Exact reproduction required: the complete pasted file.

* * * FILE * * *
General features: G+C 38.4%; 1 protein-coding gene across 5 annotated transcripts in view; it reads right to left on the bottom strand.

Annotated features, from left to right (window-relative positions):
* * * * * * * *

General features: G+C 38.4%; 1 protein-coding gene across 5 annotated transcripts in view; it reads right to left on the bottom strand.

Annotated features, from left to right (window-relative positions):